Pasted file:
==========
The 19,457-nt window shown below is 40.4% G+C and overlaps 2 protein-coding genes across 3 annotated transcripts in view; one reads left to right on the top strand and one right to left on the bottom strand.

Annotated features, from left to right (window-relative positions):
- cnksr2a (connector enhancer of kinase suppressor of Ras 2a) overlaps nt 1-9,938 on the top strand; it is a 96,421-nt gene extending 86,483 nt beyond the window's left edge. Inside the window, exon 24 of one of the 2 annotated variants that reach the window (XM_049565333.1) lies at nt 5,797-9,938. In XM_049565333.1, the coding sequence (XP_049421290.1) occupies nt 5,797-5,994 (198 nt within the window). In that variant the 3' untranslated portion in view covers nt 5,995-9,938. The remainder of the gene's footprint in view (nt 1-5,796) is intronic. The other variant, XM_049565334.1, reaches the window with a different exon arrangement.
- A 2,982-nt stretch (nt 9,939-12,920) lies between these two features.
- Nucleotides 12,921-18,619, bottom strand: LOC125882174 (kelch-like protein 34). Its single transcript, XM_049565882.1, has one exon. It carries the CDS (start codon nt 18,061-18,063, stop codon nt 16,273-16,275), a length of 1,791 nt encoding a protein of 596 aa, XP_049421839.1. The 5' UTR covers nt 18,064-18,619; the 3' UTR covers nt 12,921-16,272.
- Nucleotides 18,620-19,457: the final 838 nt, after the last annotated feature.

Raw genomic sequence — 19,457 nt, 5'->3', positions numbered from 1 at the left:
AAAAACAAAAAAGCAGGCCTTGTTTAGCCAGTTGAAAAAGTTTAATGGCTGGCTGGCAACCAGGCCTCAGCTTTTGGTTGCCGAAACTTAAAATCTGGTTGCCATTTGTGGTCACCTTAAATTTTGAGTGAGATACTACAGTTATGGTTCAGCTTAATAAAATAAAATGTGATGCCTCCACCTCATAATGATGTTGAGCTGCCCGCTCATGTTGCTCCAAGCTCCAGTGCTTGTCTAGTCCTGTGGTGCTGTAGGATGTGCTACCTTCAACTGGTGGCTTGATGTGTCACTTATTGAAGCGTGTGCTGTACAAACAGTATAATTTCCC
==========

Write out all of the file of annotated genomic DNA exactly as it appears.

The 19,457-nt window shown below is 40.4% G+C and overlaps 2 protein-coding genes across 3 annotated transcripts in view; one reads left to right on the top strand and one right to left on the bottom strand.

Annotated features, from left to right (window-relative positions):
- cnksr2a (connector enhancer of kinase suppressor of Ras 2a) overlaps nt 1-9,938 on the top strand; it is a 96,421-nt gene extending 86,483 nt beyond the window's left edge. Inside the window, exon 24 of one of the 2 annotated variants that reach the window (XM_049565333.1) lies at nt 5,797-9,938. In XM_049565333.1, the coding sequence (XP_049421290.1) occupies nt 5,797-5,994 (198 nt within the window). In that variant the 3' untranslated portion in view covers nt 5,995-9,938. The remainder of the gene's footprint in view (nt 1-5,796) is intronic. The other variant, XM_049565334.1, reaches the window with a different exon arrangement.
- A 2,982-nt stretch (nt 9,939-12,920) lies between these two features.
- Nucleotides 12,921-18,619, bottom strand: LOC125882174 (kelch-like protein 34). Its single transcript, XM_049565882.1, has one exon. It carries the CDS (start codon nt 18,061-18,063, stop codon nt 16,273-16,275), a length of 1,791 nt encoding a protein of 596 aa, XP_049421839.1. The 5' UTR covers nt 18,064-18,619; the 3' UTR covers nt 12,921-16,272.
- Nucleotides 18,620-19,457: the final 838 nt, after the last annotated feature.

Raw genomic sequence — 19,457 nt, 5'->3', positions numbered from 1 at the left:
AAAAACAAAAAAGCAGGCCTTGTTTAGCCAGTTGAAAAAGTTTAATGGCTGGCTGGCAACCAGGCCTCAGCTTTTGGTTGCCGAAACTTAAAATCTGGTTGCCATTTGTGGTCACCTTAAATTTTGAGTGAGATACTACAGTTATGGTTCAGCTTAATAAAATAAAATGTGATGCCTCCACCTCATAATGATGTTGAGCTGCCCGCTCATGTTGCTCCAAGCTCCAGTGCTTGTCTAGTCCTGTGGTGCTGTAGGATGTGCTACCTTCAACTGGTGGCTTGATGTGTCACTTATTGAAGCGTGTGCTGTACAAACAGTATAATTTCCC